By Perry Wu
With the release of Sohu.com's (SOHU) second quarter numbers this past week, the company's winding path on the road to mediocrity is complete. Gone are the days when Sohu would report increases of 50%, 70%, or 100% on quarter over quarter of revenues. From the tone of Sohu's conference call held this past week, Sohu seems content that its quarter over quarter revenue increase for the current quarter was a mere 9%, not even double digits.
But that is just a small part of this story; the real story is with games. Sohu, the Chinese online portal, has been promoting its online games for several years now, without much success.
But Sohu has found success in other games, the games that it appears to have been playing with its financial statements. Sohu's financial statements show the combined net incomes for the first six months of this year was US$12.8 million. ($5.7 million in the first quarter and $7.1 million in the second quarter). Yet shareholders' equity has hardly budged; it has barely increased US$1 million during the same period.
So on the one hand you have profits of $12 million that should go toward increasing shareholder equity, but shareholders' equity has only moved up $1 million. Something is not quite right. Did Sohu pay a dividend?
No, Sohu has never paid a dividend so the non-increase in shareholders' equity must come from another place. It probably means that Sohu is playing accounting games, using its shareholders' equity accounts to run through expenses that should be run through its profit and loss accounts.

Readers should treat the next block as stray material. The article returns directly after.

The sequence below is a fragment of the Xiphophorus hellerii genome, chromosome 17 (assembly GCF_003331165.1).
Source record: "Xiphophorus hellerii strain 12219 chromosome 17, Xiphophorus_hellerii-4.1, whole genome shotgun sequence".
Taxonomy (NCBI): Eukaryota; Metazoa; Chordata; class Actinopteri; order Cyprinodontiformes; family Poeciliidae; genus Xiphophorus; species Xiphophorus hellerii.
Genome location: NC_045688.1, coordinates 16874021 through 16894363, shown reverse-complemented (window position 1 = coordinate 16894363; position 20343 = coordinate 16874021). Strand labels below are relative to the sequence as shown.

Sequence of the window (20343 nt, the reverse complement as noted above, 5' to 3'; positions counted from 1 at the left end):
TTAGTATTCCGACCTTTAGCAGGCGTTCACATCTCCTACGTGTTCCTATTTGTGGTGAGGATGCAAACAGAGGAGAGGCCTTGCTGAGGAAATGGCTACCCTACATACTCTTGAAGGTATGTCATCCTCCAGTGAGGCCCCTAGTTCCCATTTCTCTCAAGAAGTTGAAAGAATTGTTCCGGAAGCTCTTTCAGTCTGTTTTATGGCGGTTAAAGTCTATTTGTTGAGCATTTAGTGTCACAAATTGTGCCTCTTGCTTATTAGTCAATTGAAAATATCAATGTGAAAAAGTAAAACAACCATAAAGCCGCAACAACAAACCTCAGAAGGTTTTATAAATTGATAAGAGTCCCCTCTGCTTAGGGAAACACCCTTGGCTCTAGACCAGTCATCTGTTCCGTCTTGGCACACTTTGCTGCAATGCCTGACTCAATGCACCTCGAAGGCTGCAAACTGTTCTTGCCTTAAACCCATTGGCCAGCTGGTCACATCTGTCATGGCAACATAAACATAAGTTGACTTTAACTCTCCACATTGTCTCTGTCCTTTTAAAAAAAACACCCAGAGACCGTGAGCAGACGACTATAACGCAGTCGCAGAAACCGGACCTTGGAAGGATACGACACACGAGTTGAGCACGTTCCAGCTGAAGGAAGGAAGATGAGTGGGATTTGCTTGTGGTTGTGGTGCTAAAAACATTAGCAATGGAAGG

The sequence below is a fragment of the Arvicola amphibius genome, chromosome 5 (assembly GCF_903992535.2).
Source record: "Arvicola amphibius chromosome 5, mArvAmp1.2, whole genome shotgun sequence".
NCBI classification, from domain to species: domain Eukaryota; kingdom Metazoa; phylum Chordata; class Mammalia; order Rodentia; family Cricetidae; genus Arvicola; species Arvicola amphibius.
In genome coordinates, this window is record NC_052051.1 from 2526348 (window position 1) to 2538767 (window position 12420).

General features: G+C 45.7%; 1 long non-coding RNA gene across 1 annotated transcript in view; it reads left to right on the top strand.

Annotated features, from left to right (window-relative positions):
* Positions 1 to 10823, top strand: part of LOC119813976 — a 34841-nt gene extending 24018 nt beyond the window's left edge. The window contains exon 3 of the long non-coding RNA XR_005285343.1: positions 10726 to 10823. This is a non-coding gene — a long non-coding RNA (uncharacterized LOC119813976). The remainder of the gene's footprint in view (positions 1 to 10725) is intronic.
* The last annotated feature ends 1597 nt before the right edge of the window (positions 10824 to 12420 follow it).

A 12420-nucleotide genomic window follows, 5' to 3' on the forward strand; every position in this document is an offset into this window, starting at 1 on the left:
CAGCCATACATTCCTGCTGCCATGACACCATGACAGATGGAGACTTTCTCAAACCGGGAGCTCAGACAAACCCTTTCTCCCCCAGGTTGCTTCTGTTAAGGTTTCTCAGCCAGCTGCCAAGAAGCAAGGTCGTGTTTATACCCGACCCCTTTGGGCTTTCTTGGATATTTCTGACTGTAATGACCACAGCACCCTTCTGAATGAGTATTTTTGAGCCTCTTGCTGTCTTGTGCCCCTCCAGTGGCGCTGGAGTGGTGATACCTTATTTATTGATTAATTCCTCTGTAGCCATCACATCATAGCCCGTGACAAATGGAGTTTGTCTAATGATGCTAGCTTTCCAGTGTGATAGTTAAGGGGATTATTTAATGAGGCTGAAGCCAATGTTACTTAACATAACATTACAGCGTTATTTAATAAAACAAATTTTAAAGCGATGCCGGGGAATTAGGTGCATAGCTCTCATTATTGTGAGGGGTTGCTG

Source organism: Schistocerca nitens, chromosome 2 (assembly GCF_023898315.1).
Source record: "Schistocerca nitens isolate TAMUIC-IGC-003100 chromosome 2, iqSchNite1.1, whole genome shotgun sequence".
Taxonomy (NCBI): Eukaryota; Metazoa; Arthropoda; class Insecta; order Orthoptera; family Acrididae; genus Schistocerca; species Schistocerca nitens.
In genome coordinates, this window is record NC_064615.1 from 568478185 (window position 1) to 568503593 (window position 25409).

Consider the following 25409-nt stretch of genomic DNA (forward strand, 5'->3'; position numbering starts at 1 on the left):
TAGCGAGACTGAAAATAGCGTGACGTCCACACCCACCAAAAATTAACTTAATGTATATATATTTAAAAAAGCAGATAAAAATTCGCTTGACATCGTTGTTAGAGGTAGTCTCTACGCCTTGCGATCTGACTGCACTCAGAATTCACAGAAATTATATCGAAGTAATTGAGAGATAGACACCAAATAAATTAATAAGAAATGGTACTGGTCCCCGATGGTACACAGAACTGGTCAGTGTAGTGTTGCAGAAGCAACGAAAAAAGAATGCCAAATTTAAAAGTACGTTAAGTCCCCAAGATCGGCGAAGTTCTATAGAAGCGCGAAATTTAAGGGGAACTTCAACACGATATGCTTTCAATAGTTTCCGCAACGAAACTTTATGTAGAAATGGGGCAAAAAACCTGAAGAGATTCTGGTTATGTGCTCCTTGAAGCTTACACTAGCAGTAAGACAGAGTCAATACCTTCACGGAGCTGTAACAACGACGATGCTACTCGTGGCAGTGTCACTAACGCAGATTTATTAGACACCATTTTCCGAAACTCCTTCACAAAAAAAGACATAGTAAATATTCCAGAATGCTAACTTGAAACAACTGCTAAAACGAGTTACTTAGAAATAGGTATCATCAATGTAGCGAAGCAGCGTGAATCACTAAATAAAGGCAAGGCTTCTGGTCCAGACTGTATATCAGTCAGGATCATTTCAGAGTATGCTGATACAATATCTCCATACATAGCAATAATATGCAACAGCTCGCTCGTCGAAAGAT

Why should investors be especially concerned? Because now Sohu is obligated to act like an adult. It is not merely equity investors that have a stake in Sohu, Sohu now has real liabilities, real debt. Two years ago, investment bankers managed to convince Sohu to issue long-term debt of US$90 million to investors. The bonds mature in 2023, but, according to the terms of the debt, investors have the option to ask for repayment in 2007, just two short years away. So unlike equity that never legally requires any dividends from a company, debt is an enforceable legal contract. Sohu should not be playing games with its finances–sooner or later it will have to come up with real cash.
Will Sohu have this money? At this point, the answer is yes. Sohu's recent financial statements show that as of June 30, 2005, Sohu's cash balance still stood at US$125 million. But if Sohu continues to play games, and use its cash to acquire dubious companies, then investors may have reason to worry. China Mobile just reinstated Sohu's MMS capabilities after an 11-month suspension. What other government or competitive twists will next throw Sohu's business off-track?
The famous question from the biblical book of Job is, "Where can wisdom be found?", and looking at Sohu's financial statements, I don't want wisdom. I am inclined to instead worry, "Where can cash be found?"
About the author:
Perry Wu is a writer and correspondent for ChinaTechNews.com and can be reached here at the site. Perry Wu does not hold any positions, long or short, on any of the Chinese or American company securities mentioned in this article.